How Do We Train for “Working at Heights” and What’s Involved
All employers in Australia must ensure their workers are trained for working at heights. This crucially important piece of legislation was introduced in QLD in 2011. It varies slightly from
State to State and Territory to Territory, but the regulations themselves are largely the same and all with one common goal, to prevent injuries and death. The act also protects those liable like employers, facilities managers, building owners and anyone else that controls work at height.
Anyone working at height must undergo Working at Heights safety training by an accredited RTO (registered training organisation).
How Do You Get Trained for “Working at Height”?
If you are self employed you would enrol yourself, but mostly employers will send their employees on the course at their expense. Most RTO’s will work closely with employers as one size does not fit all. A good RTO will understand the specific needs of a company and will structure the training around their company and their staff.
There are some simple entry requirements though. All students must be literate in the English language (no interpreters allowed). Students must also have a reasonable level of mental and physical fitness as there are physical performance requirements,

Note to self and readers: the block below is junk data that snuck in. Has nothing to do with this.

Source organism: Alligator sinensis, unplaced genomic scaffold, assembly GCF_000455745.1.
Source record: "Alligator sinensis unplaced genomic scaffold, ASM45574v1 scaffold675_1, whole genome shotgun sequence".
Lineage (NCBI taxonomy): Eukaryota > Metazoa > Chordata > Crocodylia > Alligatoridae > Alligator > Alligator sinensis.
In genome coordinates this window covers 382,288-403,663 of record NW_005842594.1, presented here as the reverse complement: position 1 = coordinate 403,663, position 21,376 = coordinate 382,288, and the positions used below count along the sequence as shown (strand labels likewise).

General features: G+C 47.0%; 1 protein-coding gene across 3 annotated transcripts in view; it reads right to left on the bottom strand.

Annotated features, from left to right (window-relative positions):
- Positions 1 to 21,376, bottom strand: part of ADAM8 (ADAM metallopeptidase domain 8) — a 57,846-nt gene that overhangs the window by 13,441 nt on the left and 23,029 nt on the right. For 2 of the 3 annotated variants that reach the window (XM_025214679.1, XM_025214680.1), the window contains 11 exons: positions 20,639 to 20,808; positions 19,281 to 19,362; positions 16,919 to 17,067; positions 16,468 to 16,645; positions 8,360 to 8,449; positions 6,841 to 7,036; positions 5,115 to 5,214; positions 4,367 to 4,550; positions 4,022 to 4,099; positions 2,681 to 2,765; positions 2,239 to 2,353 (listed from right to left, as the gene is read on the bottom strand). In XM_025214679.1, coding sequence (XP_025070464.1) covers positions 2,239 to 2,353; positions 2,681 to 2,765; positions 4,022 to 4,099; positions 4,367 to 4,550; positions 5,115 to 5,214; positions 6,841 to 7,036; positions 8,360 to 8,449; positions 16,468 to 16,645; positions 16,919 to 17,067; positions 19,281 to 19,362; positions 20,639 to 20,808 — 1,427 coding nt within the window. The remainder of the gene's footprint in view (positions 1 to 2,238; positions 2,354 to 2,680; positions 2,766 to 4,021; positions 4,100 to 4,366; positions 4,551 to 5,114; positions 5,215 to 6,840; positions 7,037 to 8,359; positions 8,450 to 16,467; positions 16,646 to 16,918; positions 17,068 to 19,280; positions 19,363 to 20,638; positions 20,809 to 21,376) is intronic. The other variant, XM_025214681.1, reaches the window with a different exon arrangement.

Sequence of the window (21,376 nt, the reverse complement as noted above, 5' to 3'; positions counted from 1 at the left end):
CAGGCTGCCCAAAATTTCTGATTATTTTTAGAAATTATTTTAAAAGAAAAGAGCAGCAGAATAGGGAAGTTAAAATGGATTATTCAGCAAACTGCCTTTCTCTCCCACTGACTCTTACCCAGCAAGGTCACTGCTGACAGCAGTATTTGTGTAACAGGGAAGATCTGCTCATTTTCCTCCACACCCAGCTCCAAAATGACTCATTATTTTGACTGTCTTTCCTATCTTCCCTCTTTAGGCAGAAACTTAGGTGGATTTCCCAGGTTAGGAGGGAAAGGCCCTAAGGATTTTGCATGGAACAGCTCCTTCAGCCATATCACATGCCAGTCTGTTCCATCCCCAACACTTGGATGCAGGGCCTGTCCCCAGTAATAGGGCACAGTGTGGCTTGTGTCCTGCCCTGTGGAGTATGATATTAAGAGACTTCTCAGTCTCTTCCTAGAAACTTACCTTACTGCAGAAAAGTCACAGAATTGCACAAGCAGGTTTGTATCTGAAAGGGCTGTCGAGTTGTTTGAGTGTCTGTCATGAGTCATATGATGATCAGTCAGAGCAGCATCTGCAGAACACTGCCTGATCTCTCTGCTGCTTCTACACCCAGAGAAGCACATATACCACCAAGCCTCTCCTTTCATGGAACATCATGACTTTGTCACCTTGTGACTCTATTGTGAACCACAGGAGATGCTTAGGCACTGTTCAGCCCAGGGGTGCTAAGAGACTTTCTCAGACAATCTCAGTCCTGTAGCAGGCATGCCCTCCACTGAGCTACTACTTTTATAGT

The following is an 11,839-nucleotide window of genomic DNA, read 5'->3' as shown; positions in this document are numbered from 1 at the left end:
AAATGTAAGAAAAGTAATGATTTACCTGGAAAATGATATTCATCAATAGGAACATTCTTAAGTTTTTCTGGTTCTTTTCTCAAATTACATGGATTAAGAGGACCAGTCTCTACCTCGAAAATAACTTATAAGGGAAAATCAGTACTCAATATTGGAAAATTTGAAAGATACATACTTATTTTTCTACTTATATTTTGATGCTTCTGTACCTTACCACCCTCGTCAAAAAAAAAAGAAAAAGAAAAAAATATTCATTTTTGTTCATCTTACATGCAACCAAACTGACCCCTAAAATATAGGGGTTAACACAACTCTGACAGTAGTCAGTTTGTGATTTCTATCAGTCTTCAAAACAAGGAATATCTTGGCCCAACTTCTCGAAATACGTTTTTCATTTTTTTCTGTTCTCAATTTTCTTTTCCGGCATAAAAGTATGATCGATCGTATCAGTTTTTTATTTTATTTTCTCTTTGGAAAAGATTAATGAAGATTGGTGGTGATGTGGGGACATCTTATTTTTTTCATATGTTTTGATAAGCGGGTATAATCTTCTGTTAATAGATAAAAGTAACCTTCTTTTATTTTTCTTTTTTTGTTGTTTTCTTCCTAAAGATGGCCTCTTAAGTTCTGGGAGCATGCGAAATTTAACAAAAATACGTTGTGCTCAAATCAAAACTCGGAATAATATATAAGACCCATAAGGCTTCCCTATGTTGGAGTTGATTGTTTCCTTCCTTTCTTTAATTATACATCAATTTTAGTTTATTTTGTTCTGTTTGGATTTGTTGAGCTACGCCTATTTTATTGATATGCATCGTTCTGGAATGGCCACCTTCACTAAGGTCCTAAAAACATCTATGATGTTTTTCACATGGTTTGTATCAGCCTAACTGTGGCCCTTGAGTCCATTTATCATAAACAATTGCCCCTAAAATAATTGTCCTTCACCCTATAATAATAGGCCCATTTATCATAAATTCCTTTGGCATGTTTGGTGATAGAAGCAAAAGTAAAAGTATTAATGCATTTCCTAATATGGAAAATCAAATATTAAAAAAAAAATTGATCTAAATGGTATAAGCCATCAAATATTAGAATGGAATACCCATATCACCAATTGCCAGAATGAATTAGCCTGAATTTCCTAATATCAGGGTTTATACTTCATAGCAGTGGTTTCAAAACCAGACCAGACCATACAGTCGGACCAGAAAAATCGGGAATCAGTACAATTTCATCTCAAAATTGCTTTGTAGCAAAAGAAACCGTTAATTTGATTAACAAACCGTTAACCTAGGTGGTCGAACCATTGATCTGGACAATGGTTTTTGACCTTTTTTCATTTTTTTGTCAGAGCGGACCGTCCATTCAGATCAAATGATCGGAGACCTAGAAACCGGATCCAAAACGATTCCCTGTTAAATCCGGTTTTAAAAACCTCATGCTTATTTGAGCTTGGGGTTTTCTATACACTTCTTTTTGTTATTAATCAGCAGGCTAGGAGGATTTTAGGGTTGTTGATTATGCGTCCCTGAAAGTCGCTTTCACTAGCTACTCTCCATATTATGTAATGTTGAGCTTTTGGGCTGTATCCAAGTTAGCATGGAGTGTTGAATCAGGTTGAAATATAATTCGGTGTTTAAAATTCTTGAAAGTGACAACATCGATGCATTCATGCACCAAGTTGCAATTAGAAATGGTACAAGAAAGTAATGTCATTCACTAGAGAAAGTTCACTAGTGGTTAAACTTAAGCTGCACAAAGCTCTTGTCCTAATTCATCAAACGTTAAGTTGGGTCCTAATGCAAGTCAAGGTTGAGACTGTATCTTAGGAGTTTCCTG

so people with underlying injuries or ailments may find it difficult to access the training areas or wear a harness for extended periods.
How Long is “Working at Heights” Training Course?
The course takes 8 hours and is face to face with an instructor. Usually, courses are run at dedicated training facilities, but some larger companies can schedule training on their premises by arrangement. All students who pass will receive a Statement of Attainment recognised under the Australian Qualifications Framework. This certification is nationally recognised.
What does a Working at Heights Course Teach You?
The training involves the necessary skills and knowledge to safely and competently work safely at heights to industry, workplace health and safety and Australian standards. During the day you will be taught and tested on the following areas:
- Legislation and company procedures
- Risk Management
- Definitions and types working at height activities
- Equipment selection and correct use
- Anchor systems (including selecting anchorage)
- Fall restraint systems
- Fall arrest systems
- Work positioning systems
- Correct use of ladders and ladder safety training
- Rescue equipment and procedures
- Industry case studies
Further Training Courses and Qualifications
After achieving the “working at heights” training course this opens up pathways to other associated resources and infrastructure units and qualifications which in turn lead to new employment opportunities in civil, construction, resources, manufacturing, utilities and maintenance industries.
As you can see the training course is just one day, incredibly important and also a legal requirement for working at heights in Australia. Leading RTO’s like Link Resources have dedicated training facilities all across QLD with center’s in Sydney and Tasmania too making it easy to access.